My friends and I were bored enough to try out this activity.
Picture a teenage boy in your mind.
From this picture, remove any accessories (glasses, piercings, etc.), moustache or beard, then replace the hairstyle with that of a stereotypical teenage girl.
Are you possibly convinced if someone tells you that, this picture was originally of a teenage girl?
I tried it by picturing a few boys who are my friends, but still, I was never convinced because I feel that there's something inherent about the facial features of these boys that made them appear boyish rather than girlish.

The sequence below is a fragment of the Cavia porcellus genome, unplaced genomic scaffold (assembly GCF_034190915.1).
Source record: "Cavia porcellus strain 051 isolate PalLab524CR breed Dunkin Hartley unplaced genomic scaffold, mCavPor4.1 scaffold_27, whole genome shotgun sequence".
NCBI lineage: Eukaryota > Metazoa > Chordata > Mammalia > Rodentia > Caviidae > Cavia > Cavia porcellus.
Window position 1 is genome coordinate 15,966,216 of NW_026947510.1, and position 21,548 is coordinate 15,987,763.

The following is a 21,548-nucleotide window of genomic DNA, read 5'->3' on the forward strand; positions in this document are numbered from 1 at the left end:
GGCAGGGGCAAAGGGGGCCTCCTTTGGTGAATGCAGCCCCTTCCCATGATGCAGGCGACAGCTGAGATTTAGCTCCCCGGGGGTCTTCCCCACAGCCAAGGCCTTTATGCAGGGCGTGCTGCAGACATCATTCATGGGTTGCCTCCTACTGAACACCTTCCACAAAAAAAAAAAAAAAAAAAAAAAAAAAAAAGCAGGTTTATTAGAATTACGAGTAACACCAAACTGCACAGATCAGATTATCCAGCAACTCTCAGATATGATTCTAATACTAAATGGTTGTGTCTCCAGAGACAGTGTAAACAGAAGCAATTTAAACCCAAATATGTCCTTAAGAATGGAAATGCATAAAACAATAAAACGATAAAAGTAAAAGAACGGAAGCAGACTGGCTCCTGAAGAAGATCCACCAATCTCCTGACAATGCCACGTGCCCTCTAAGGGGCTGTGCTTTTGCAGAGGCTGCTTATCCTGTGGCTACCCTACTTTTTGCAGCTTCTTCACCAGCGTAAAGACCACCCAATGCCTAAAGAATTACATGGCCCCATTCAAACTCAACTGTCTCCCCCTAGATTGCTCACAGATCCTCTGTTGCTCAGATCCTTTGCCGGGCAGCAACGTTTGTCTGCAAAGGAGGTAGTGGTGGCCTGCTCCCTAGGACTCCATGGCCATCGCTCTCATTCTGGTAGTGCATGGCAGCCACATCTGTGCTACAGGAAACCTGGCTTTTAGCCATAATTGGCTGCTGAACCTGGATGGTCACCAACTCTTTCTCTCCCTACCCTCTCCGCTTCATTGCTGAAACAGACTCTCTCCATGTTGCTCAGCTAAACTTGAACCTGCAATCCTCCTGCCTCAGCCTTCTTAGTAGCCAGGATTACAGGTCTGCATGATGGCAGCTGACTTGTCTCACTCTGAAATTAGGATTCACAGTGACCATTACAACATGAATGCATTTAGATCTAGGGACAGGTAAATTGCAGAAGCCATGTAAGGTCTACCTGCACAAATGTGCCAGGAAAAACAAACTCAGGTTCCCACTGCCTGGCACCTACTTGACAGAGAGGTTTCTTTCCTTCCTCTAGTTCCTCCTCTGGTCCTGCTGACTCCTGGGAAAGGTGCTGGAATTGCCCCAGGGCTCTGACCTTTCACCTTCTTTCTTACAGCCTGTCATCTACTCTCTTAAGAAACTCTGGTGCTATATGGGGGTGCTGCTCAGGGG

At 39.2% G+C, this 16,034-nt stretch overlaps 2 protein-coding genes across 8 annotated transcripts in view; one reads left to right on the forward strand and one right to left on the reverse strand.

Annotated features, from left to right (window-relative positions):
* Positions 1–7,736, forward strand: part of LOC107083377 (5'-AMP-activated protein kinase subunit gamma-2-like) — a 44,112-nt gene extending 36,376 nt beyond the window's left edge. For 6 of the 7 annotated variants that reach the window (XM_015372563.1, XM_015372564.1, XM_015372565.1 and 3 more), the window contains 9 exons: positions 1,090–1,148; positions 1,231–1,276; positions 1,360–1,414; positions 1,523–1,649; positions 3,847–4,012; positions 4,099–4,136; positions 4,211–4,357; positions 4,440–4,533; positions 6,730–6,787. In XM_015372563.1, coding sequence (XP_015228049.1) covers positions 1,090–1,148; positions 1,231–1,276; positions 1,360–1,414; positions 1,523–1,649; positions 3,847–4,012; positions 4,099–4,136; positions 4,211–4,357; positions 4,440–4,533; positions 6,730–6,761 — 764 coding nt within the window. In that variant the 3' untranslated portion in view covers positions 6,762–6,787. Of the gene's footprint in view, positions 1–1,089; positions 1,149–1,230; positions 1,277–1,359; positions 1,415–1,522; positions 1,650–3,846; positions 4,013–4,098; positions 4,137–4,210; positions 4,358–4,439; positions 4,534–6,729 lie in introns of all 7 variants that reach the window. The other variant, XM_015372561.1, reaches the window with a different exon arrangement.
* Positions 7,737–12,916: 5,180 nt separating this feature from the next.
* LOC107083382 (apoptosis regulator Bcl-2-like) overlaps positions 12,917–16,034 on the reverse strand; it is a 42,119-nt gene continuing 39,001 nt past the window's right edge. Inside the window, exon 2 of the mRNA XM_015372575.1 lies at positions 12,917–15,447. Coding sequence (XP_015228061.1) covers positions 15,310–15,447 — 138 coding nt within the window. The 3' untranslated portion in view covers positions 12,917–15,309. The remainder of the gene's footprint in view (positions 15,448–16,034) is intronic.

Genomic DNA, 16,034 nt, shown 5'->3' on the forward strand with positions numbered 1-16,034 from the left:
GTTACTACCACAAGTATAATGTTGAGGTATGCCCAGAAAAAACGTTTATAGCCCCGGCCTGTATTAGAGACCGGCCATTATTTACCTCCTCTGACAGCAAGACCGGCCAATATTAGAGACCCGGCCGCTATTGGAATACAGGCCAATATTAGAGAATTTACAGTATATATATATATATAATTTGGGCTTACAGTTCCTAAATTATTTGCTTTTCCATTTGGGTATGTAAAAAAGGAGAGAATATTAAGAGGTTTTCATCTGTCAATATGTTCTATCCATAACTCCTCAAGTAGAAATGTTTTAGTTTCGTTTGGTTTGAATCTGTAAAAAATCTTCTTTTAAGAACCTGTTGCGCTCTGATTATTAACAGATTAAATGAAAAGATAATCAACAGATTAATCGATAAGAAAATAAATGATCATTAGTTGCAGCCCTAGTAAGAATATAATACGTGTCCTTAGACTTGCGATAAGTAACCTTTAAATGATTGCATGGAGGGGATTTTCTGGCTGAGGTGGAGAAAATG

If this is not some psychological effect caused by my acquaintance with the boys I pictured (as I know them well so I cannot accept the mapping of their faces to the opposite gender), then are there really biological factors, genes in sex chromosomes in particular, that result in differences in the development of facial features between males and females?
Apparently, "facial hair" isn't an acceptable answer...